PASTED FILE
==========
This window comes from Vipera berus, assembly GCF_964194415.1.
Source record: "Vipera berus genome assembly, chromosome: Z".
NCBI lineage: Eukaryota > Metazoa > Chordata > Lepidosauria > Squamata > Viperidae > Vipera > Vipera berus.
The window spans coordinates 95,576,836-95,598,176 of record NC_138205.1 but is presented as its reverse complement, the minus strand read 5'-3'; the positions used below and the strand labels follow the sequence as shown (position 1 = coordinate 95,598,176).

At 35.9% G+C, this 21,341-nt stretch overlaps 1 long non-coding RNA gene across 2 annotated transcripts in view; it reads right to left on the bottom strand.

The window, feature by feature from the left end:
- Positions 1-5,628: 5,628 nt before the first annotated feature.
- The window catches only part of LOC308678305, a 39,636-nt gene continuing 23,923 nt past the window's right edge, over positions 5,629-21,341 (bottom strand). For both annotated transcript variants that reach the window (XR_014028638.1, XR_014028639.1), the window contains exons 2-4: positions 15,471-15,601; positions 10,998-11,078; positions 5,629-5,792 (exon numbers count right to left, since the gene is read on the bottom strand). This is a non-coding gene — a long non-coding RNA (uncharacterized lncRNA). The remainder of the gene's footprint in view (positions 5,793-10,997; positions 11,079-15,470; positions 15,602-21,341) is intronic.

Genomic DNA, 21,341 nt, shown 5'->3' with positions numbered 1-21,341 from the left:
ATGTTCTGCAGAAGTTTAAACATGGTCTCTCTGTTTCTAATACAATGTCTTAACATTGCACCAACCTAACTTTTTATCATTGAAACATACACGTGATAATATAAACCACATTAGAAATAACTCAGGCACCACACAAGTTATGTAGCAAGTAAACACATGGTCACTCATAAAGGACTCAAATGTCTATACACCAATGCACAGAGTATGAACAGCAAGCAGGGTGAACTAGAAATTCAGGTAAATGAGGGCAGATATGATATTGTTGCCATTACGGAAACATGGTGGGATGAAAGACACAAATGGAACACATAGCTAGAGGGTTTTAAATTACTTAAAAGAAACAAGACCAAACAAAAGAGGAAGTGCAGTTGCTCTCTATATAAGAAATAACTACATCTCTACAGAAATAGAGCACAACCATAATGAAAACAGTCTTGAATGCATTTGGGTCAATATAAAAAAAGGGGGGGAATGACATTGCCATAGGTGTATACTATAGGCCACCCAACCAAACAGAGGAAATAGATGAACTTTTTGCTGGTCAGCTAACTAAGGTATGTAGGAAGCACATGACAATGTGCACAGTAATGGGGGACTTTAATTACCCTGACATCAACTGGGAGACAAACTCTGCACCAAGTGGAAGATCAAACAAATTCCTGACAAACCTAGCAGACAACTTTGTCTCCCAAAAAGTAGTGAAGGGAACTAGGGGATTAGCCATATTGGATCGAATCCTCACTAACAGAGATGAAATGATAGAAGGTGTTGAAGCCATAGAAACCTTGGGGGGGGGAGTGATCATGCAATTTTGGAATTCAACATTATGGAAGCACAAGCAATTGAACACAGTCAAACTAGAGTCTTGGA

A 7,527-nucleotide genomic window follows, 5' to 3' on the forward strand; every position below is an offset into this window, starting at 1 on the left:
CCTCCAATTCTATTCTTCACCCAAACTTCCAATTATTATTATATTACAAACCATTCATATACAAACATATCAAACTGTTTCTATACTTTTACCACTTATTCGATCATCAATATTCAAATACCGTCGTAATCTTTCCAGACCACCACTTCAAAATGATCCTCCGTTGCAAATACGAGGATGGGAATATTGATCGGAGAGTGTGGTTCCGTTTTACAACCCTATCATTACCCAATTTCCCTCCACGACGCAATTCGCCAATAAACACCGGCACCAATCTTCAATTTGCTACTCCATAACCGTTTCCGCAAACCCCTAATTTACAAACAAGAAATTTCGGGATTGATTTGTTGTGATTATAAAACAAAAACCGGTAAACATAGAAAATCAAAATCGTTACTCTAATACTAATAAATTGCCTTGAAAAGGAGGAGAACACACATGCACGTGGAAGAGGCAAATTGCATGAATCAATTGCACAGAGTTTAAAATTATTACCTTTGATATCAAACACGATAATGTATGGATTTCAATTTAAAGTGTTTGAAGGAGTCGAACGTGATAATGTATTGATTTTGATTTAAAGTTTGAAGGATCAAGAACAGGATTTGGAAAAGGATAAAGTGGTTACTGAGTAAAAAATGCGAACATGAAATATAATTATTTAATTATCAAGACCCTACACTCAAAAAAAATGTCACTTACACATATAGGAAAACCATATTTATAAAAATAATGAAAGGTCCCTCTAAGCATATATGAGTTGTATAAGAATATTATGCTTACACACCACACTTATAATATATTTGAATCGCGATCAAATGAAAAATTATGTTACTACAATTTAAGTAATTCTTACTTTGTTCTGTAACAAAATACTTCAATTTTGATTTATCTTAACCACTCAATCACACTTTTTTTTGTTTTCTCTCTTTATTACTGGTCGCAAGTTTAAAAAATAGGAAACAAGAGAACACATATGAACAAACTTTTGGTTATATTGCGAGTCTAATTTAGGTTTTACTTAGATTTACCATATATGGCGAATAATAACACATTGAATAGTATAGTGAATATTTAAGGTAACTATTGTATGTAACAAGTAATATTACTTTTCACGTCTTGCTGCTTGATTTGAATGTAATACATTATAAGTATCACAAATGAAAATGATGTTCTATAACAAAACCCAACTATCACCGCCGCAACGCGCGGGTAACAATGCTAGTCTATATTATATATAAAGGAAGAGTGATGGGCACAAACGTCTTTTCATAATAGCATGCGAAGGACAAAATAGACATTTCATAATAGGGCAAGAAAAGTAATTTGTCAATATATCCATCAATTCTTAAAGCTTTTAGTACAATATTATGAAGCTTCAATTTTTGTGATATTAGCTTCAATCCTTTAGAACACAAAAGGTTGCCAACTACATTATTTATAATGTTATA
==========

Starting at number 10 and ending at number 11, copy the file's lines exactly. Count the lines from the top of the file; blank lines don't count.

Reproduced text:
ATGTTCTGCAGAAGTTTAAACATGGTCTCTCTGTTTCTAATACAATGTCTTAACATTGCACCAACCTAACTTTTTATCATTGAAACATACACGTGATAATATAAACCACATTAGAAATAACTCAGGCACCACACAAGTTATGTAGCAAGTAAACACATGGTCACTCATAAAGGACTCAAATGTCTATACACCAATGCACAGAGTATGAACAGCAAGCAGGGTGAACTAGAAATTCAGGTAAATGAGGGCAGATATGATATTGTTGCCATTACGGAAACATGGTGGGATGAAAGACACAAATGGAACACATAGCTAGAGGGTTTTAAATTACTTAAAAGAAACAAGACCAAACAAAAGAGGAAGTGCAGTTGCTCTCTATATAAGAAATAACTACATCTCTACAGAAATAGAGCACAACCATAATGAAAACAGTCTTGAATGCATTTGGGTCAATATAAAAAAAGGGGGGGAATGACATTGCCATAGGTGTATACTATAGGCCACCCAACCAAACAGAGGAAATAGATGAACTTTTTGCTGGTCAGCTAACTAAGGTATGTAGGAAGCACATGACAATGTGCACAGTAATGGGGGACTTTAATTACCCTGACATCAACTGGGAGACAAACTCTGCACCAAGTGGAAGATCAAACAAATTCCTGACAAACCTAGCAGACAACTTTGTCTCCCAAAAAGTAGTGAAGGGAACTAGGGGATTAGCCATATTGGATCGAATCCTCACTAACAGAGATGAAATGATAGAAGGTGTTGAAGCCATAGAAACCTTGGGGGGGGGAGTGATCATGCAATTTTGGAATTCAACATTATGGAAGCACAAGCAATTGAACACAGTCAAACTAGAGTCTTGGA

A 7,527-nucleotide genomic window follows, 5' to 3' on the forward strand; every position below is an offset into this window, starting at 1 on the left: